Apple closed off October with another Keynote event, announcing new iPad Pros, Mac Mini and MacBook Air models.
A new MacBook Air, at last
Apple kicked things off by unveiling its new MacBook Air, complete with a Retina display, USB-C, Touch ID and weighing 3 pounds less than the 2010 model. Sporting 50 percent narrower bezels, the new model also has a 20 percent larger trackpad, 25 percent louder speakers and a built-in Siri. Powered by an 8th- gen Intel Core i5 processor, 8 GB RAM (upgradeable up to 16 GB) and 128 GB SSD Hard Disk (upgradeable up to 1.5 TB), the new MacBook Air starts at $1199, $200 up from the previous model.
A new Mac Mini, too
Apple also unveiled a Mac Mini update. The model comes with a base quad-core processor, with the added option of a six-core configuration. It also has the memory of up to 64 GB RAM and 2 TB HDD. With four USB-C ports, HDMI, Ethernet, and two USB-A ports, the new model starts off at $799.
The iPad Pro loses the home button
Lastly, the company unveiled two new iPad Pro models: a new 11-inch model and an upgraded 12.9-inch model. The new models no longer feature a headphone jack or a Home button and are 15% slimmer than previous models. The bezels have also been decreased on all four sides. Powered by the new A12 Bionic chip, an 8 core CPU and a 7 core GPU, the new iPad Pros are 35 percent faster on single-core tasks and 90 percent faster on multi-core tasks.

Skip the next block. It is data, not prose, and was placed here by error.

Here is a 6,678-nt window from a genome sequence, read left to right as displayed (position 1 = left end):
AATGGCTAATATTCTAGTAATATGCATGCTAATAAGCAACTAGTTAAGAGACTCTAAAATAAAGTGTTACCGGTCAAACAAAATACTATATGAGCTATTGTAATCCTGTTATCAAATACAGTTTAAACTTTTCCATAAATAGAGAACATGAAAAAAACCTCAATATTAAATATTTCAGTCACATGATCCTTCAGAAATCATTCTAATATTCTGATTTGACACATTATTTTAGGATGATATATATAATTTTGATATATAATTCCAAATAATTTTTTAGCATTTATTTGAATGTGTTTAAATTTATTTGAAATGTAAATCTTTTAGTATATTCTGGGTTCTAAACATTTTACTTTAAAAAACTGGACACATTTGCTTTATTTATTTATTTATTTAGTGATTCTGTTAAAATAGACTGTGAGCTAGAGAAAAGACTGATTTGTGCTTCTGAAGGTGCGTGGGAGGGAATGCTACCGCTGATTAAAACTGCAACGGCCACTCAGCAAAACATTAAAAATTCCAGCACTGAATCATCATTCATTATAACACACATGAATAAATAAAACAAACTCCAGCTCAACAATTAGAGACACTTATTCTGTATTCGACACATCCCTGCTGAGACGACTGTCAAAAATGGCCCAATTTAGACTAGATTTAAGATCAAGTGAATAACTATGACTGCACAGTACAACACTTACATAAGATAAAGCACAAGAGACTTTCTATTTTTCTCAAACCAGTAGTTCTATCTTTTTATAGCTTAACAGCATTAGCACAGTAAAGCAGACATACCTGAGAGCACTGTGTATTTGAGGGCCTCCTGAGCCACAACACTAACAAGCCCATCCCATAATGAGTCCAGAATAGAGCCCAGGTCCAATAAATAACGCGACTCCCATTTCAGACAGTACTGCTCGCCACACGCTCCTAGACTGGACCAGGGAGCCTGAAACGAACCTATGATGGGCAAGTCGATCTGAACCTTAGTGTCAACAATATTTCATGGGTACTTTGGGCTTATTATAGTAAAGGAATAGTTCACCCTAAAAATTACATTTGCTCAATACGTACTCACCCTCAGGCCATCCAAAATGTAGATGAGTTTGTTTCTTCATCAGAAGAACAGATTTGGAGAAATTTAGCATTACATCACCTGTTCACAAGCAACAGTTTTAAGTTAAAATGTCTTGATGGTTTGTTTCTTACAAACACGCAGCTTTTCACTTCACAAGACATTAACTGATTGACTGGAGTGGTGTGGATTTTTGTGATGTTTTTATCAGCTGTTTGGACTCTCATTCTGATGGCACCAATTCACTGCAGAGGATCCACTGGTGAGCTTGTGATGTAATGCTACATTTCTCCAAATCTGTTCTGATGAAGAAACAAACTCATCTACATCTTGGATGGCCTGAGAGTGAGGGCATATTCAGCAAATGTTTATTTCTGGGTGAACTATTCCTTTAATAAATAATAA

Featuring four stereo speakers, a 12-megapixel camera (capable of 4k 60 fps video recording) and a battery with 10-hour battery life, the new iPad Pros are good additions to a product line that has shipped more than 400 million units so far.
Supporting Face ID and USB C, the 11-inch model starts at $799 while the 12.9-inch model starts at $999. Apple has also redesigned its signature iPad Pro accessories: the Smart Keyboard and Apple Pencil both “click” onto the side using magnetic connectors.
Ending on a high note and a focus on sustainability
Apple also committed to its sustainability initiative, announcing that both its new Mac products used 100 percent recycled aluminum finishing for their metal bodies, reducing the devices’ carbon footprint by 50 percent.
This event capped off Apple’s slate for 2018 on a high note.
The event, held at Brooklyn instead of the usual venue at Cupertino, was overall better and shorter than the last Keynote event in September. It introduced products that look new and exciting, announced by new presenters who were excited and got the crowd hyped up as well.